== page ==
Caerphilly Miners Centre for the Community has vowed to continue to help the community despite closing its doors due to the coronavirus outbreak.
The centre has launched its 50+ Dance warm-up exercises as an online resource.
The class’ teacher Beth has posted the exercises online in an attempt to keep people moving and engaged during social isolation.
Caerphilly MP Wayne David, trustee of the centre said: “Caerphilly Miners Centre put the community at the heart of everything we do.
“We want to stay engaged with our community now more than ever.
“People, old and young, can become increasingly anxious during such difficult times, and social isolation only adds to anxiety, loneliness and depression.
“We are continually thinking of new ways to bring people together, and our online exercises is the first of many such initiatives.”
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The next few months will see more and more technological solutions appearing to bring people together. Communities are also pulling together and identifying new ways of staying connected.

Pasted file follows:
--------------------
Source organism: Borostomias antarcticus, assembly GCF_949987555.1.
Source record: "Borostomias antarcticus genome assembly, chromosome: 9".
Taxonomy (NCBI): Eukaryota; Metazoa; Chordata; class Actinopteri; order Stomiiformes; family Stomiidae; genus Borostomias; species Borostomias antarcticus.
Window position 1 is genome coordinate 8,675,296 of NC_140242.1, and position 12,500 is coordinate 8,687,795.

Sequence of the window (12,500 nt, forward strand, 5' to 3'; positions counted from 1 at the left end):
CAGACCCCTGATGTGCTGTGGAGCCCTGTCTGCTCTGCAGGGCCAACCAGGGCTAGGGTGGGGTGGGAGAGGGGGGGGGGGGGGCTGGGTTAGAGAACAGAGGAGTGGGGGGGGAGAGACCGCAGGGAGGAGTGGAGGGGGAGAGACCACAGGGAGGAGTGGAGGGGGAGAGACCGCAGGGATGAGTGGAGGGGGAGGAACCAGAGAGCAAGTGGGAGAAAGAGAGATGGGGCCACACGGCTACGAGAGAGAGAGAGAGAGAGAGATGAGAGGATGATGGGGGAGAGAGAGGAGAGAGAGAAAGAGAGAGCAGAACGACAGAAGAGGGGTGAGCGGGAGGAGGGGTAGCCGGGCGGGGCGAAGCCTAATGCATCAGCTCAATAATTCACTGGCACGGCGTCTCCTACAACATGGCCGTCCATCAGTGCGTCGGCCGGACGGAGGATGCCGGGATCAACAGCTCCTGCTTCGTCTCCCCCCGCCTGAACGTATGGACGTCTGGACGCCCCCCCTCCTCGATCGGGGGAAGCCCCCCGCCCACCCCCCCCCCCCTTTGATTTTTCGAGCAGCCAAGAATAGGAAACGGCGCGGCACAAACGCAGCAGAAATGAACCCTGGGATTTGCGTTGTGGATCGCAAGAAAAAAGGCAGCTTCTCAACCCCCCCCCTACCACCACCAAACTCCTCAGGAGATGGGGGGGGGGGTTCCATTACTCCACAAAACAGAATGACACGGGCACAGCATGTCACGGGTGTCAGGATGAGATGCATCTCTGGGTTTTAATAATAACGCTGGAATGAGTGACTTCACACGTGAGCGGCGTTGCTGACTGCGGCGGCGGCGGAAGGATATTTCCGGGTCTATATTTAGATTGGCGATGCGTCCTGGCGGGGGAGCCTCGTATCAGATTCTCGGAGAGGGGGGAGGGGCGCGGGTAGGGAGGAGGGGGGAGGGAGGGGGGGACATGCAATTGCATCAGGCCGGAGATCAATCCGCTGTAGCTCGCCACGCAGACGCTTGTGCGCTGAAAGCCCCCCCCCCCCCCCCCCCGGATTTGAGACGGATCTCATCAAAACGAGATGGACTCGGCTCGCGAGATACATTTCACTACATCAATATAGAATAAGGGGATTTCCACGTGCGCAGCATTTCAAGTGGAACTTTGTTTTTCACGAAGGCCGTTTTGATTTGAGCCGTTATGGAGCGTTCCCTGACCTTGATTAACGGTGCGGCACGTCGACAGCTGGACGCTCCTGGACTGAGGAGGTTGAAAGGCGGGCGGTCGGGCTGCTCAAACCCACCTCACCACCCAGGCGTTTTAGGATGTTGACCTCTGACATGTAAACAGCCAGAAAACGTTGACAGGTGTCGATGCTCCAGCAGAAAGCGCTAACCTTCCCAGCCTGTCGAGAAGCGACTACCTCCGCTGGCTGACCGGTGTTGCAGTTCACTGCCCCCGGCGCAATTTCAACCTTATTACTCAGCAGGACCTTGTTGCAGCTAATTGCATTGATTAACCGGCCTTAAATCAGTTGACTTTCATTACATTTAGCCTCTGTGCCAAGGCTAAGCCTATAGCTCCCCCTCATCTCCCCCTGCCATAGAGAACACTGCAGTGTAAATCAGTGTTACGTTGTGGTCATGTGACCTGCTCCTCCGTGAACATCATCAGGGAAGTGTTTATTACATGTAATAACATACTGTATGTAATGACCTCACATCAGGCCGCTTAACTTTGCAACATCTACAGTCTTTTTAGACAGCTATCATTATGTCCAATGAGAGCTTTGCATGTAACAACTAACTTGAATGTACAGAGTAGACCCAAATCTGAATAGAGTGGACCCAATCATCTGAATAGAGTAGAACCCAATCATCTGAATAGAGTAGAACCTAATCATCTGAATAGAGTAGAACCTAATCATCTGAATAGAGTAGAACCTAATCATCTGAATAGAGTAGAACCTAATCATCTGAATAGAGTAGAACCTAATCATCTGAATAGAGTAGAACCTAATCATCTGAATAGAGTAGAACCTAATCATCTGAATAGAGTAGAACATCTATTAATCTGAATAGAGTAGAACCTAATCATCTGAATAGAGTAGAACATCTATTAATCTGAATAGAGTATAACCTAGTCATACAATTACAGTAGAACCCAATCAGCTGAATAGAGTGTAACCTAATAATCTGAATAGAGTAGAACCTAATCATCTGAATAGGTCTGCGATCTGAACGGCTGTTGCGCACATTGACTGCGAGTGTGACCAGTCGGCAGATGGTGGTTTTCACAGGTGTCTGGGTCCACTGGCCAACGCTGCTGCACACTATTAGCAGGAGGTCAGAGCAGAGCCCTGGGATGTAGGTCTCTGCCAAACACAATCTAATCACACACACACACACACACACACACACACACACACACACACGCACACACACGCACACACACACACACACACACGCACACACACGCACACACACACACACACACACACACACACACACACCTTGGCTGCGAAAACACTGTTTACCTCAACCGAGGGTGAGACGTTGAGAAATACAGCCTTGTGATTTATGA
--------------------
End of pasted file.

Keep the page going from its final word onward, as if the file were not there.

Katherine Hughes, the centre’s secretary is urging anyone who needs anything to get in touch.
She said: “Our doors may close for a while, but we have opened many new channels of communication, we want to reach our community in any way we can. Our range of social media channels are all being used to reach out to different groups. Our phone is also redirected so that we can answer calls whenever people need to speak to us.”
The centre is now preparing to have a range of activities and classes ready to ‘nourish the soul of the community’ once the doors are once again open to the public.
There are plans for a new gardening project underway, and Tai Chi, choirs, yoga, crafts, meditation, language clubs, parent and toddler groups will all be awaiting members.
The centre has developed a webpage and will post new activities online: https://www.caerphillyminerscentre.co.uk/upcoming-events
Caerphilly District Miners’ Hospital closed its doors in 2011 with services transferred to Ysbyty Ystrad Fawr in Ystrad Mynach. Built in 1923, the old hospital was paid for by the miners of the Rhymney Valley after they each put aside 6d out of their weekly wage of 12s 6d to raise the £30,000 needed.
After its closure, the wider hospital site was cleared with the land sold for housing. The original Beeches building, which was bought by the miners and which is not listed, was under threat of being demolished. A group was formed which eventually led to the Caerphilly Miners Centre for the Community charity being established.